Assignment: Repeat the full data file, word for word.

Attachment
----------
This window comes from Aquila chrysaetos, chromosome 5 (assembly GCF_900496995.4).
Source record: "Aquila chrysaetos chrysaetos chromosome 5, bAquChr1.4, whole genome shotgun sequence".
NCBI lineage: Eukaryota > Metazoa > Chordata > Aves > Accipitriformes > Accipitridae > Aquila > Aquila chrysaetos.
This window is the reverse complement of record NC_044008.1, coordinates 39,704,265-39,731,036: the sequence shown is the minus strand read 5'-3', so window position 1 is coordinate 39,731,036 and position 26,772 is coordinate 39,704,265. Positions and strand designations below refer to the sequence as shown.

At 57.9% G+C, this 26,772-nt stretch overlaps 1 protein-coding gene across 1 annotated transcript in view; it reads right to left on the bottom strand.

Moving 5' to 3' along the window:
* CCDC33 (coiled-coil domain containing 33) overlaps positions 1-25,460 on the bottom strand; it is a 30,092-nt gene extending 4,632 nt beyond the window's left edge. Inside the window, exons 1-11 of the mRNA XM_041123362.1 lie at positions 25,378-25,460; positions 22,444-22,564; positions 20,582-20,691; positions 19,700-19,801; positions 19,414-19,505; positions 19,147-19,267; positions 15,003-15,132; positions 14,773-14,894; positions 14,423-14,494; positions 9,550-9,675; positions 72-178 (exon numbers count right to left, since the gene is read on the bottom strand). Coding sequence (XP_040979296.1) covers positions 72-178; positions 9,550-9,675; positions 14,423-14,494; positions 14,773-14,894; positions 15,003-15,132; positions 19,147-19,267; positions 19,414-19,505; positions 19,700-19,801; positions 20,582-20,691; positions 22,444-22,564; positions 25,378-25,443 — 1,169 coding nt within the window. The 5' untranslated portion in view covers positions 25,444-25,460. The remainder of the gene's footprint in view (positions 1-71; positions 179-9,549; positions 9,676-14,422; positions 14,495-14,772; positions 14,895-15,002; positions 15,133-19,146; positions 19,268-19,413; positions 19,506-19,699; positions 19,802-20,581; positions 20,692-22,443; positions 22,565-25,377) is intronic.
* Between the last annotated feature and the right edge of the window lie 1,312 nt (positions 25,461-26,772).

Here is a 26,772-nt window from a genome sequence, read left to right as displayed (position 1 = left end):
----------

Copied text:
This window comes from Aquila chrysaetos, chromosome 5 (assembly GCF_900496995.4).
Source record: "Aquila chrysaetos chrysaetos chromosome 5, bAquChr1.4, whole genome shotgun sequence".
NCBI lineage: Eukaryota > Metazoa > Chordata > Aves > Accipitriformes > Accipitridae > Aquila > Aquila chrysaetos.
This window is the reverse complement of record NC_044008.1, coordinates 39,704,265-39,731,036: the sequence shown is the minus strand read 5'-3', so window position 1 is coordinate 39,731,036 and position 26,772 is coordinate 39,704,265. Positions and strand designations below refer to the sequence as shown.

At 57.9% G+C, this 26,772-nt stretch overlaps 1 protein-coding gene across 1 annotated transcript in view; it reads right to left on the bottom strand.

Moving 5' to 3' along the window:
* CCDC33 (coiled-coil domain containing 33) overlaps positions 1-25,460 on the bottom strand; it is a 30,092-nt gene extending 4,632 nt beyond the window's left edge. Inside the window, exons 1-11 of the mRNA XM_041123362.1 lie at positions 25,378-25,460; positions 22,444-22,564; positions 20,582-20,691; positions 19,700-19,801; positions 19,414-19,505; positions 19,147-19,267; positions 15,003-15,132; positions 14,773-14,894; positions 14,423-14,494; positions 9,550-9,675; positions 72-178 (exon numbers count right to left, since the gene is read on the bottom strand). Coding sequence (XP_040979296.1) covers positions 72-178; positions 9,550-9,675; positions 14,423-14,494; positions 14,773-14,894; positions 15,003-15,132; positions 19,147-19,267; positions 19,414-19,505; positions 19,700-19,801; positions 20,582-20,691; positions 22,444-22,564; positions 25,378-25,443 — 1,169 coding nt within the window. The 5' untranslated portion in view covers positions 25,444-25,460. The remainder of the gene's footprint in view (positions 1-71; positions 179-9,549; positions 9,676-14,422; positions 14,495-14,772; positions 14,895-15,002; positions 15,133-19,146; positions 19,268-19,413; positions 19,506-19,699; positions 19,802-20,581; positions 20,692-22,443; positions 22,565-25,377) is intronic.
* Between the last annotated feature and the right edge of the window lie 1,312 nt (positions 25,461-26,772).

Here is a 26,772-nt window from a genome sequence, read left to right as displayed (position 1 = left end):